The three hydrogen hybrid ZEROe concept aircraft from Airbus are powered by hydrogen combustion engines alongside hydrogen fuel cells. The hybrid electric propulsion system promises to be a ground-breaker for the aerospace industry but is not expected to take to the commercial skies until 2035. This concept complements the company’s revolutionary ‘blended wing body’ design called the Maveric. Although the Maveric uses traditional jet fuel, its aerodynamic ‘delta wing’ design generates lift across the whole fuselage rather than just the wings. According to Airbus, this design reduces drag and cuts fuel consumption by 20 percent, compared to today’s single-aisle aircraft. Airbus will combine these two concepts in a 200 passenger variant of the ZEROe prototype. Still, there is the challenge of building the necessary hydrogen refuelling infrastructure at airports to overcome.

Project HyFlyer is a UK Government-backed project funded through Innovate UK and the Aerospace Technology Institute (ATI). The aircraft will perform tests out of Cranfield airport with the project culminating in a 250-300 nautical mile flight from the Orkney Isles. ZeroAvia conducted its first commercial-scale electric flight in June 2020. The six-seater Piper M-class aircraft was retro-fitted with a hydrogen-electric powertrain using Intelligent Energy’s proprietary high-power, evaporatively-cooled fuel cell technology. Interestingly, the European Marine Energy Centre (EMEC) supported developing the infrastructure needed to fuel the aircraft with ‘green hydrogen’ at Cranfield and on Orkney.


With a recent UK Government injection of £12.3m, the company will develop a certifiable and platform-agnostic hydrogen-electric powertrain that can power airframes carrying up to 19 passengers for short-haul flights by 2023. Ultimately, ZeroAvia believes the powertrain will deliver a range in excess of 3,000 nautical miles by the end of the decade.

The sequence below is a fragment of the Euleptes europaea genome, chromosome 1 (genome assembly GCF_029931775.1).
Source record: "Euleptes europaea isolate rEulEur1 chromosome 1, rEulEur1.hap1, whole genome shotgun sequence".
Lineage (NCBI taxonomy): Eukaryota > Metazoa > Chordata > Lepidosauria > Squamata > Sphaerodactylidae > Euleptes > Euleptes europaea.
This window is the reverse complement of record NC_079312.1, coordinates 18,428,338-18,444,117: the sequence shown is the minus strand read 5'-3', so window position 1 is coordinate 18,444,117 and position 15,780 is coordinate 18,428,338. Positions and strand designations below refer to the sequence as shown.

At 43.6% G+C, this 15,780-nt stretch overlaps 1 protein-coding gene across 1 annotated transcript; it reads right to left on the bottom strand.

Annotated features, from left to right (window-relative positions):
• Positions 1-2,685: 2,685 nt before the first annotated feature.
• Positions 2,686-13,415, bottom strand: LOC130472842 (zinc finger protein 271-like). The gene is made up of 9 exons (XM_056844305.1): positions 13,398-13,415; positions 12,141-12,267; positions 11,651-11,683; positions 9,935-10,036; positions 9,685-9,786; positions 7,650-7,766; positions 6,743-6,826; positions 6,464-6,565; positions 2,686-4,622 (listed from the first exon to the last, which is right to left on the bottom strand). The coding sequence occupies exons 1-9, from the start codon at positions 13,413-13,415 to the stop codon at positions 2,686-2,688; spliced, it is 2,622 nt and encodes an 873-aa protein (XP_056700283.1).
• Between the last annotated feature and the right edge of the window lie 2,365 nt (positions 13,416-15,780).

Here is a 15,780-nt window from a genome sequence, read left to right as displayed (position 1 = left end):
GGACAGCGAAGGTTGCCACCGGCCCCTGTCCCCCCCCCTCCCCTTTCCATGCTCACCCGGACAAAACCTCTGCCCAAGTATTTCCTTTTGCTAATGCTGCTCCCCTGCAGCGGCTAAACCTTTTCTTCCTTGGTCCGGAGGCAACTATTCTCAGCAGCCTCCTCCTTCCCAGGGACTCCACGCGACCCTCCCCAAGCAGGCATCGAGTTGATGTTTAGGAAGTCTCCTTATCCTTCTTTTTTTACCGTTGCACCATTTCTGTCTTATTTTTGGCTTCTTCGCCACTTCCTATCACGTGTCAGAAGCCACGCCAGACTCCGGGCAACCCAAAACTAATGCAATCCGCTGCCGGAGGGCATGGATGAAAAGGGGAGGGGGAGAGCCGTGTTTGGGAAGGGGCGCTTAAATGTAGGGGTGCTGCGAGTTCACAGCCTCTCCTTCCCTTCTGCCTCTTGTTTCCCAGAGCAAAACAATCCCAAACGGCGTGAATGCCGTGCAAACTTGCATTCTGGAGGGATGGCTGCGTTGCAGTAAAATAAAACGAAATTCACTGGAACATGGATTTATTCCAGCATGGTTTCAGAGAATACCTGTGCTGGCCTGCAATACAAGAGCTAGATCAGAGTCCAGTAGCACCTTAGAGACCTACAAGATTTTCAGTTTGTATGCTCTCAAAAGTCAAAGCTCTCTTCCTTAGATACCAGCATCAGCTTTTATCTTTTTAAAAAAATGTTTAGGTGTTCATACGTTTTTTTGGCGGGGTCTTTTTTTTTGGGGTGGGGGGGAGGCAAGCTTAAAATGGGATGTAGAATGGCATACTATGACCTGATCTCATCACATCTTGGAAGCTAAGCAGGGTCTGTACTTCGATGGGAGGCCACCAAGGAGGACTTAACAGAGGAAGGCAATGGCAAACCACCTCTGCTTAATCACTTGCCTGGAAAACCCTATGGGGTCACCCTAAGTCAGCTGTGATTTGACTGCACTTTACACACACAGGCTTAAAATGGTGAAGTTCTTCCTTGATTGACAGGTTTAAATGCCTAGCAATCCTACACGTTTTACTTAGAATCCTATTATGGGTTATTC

In addition to zero-emission propulsion systems and the more aerodynamic fuselage designs, weight reduction in aircraft continues to be a focus. Additive manufacturing has been widely adopted for reducing the weight of aircraft interiors and engines. Designers at GE, for instance, were able to consolidate part count, reduce complexity and speed up production of its Advanced Turboprop engines using 3D printing. These engines burn less fuel, generate more power and, importantly, weigh considerably less than their ‘subtractive manufactured’ counterparts. Another obvious weight saver would be to replace the aircraft’s wiring harnesses, which may have thousands of wires and hundreds of connectors, with something lighter. Multilayer flexible printed circuits (FPCs) have caught the eye of many engineers. Their promise to save weight and space is appealing but, until recently, have been crossed off the design wish list because their maximum length was under a metre – not enough for a jumbo jet!

How can Trackwise help?

Today, the length limitation of multilayer FPCs has been lifted. Our patented Improved Harness Technology™ (IHT) enables us to manufacture to any length and, if used in a passenger aircraft, multilayer FPCs would generate an average weight saving of 60% for data and power compared to traditional wiring harnesses. This will undoubtedly benefit future flight propulsion systems considerably.